As social conservatives continue to mull over the controversy regarding Gov. Rick Perry's 2007 mandate of a vaccine to young girls to prevent HPV, one Christian leader is urging Perry to keep clarifying his apology for pushing the policy.
"He's going to have to be a little clearer," said Tony Perkins of the Family Research Council in an interview with NBC News on Wednesday evening. "He's going to have to say, 'That was a violation of the sacred relationship between parent and child.'"
Perkins, an influential voice in evangelical circles, said that Perry has offered a similar explanation in private conversations but has not adequately explained to the broad audience of social conservatives why he regrets using an executive order to administer the Gardasil vaccine to 12 year old girls.
"He just wasn't that strong on this in the debate, and it opened him to [attacks from] other candidates," Perkins said.
Perry has defended his motive for the mandate, saying that he intended to help eradicate the danger of cervical cancer that is caused by HPV. But he has apologized for instituting the policy through executive order rather than through the legislature. And on Wednesday in Richmond, he went a step further, saying that the policy should have allowed parents to "opt-in" to the immunization rather than only offering them the chance to "opt-out."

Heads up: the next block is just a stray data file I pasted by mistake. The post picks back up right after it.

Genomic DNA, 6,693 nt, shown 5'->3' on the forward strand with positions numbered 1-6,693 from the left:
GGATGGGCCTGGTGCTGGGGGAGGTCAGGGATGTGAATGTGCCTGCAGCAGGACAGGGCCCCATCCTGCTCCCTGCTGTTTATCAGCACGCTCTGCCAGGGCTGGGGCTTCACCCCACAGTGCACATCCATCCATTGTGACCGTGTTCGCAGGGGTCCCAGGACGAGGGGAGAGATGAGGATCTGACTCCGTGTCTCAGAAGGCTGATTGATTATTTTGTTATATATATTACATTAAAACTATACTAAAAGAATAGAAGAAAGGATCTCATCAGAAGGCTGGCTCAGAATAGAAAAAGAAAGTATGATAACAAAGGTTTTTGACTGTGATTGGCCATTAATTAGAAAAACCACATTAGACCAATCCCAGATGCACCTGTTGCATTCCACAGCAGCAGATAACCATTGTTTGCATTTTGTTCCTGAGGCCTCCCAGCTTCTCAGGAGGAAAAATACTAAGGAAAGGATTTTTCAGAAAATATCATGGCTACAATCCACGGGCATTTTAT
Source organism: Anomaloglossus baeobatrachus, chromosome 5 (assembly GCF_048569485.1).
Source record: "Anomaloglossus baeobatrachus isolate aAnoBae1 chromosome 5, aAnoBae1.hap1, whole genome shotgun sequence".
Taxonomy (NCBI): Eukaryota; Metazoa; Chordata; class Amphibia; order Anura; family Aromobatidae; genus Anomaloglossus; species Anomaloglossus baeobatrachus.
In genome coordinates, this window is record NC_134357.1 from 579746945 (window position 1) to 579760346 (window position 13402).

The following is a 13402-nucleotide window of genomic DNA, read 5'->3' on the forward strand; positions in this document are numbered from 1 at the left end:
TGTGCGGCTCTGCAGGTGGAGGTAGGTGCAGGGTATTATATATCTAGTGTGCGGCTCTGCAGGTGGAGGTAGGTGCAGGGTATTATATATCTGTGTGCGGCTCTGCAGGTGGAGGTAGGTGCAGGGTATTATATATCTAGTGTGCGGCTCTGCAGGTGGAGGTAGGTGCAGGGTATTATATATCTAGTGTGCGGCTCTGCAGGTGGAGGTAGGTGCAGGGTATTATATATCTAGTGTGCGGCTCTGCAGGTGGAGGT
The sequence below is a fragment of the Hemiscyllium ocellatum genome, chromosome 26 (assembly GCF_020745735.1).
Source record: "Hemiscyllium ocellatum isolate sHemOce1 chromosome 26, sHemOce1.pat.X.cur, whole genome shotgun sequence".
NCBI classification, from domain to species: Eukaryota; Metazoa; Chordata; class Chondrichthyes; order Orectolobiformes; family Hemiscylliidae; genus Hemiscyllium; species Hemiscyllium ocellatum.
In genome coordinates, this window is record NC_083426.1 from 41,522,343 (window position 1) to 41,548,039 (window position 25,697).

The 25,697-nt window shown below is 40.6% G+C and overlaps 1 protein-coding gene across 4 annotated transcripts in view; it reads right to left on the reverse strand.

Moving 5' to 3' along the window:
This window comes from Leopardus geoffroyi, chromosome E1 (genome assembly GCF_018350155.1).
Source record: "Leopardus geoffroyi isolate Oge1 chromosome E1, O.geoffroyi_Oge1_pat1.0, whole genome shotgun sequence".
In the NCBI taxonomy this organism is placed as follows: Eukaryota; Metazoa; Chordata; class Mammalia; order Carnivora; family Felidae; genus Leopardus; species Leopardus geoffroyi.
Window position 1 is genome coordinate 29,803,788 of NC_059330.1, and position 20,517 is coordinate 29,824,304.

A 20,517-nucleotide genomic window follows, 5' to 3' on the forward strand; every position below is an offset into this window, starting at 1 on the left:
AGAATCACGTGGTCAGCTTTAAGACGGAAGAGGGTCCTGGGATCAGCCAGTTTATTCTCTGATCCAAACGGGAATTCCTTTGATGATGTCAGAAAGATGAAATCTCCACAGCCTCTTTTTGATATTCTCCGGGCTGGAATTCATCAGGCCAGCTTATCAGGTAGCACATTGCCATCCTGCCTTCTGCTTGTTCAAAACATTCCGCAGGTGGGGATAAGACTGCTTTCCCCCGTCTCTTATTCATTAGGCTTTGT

Asked to respond to Michele Bachmann's allegation on Monday that the vaccine could be linked to mental retardation, Perkins warned against "blanket statements" and noted the absence of such a documented side effect. But, he added, the long term effects of the vaccine are not fully understood - a fact of which parents should be aware.
Perkins and Perry overlap frequently at events that mingle religion and politics. The FRC head was a speaker at Perry's 30,000 strong "Response" event in Houston in August; Perry has announced that he will attend Perkins' Values Voters Summit in Washington DC in October.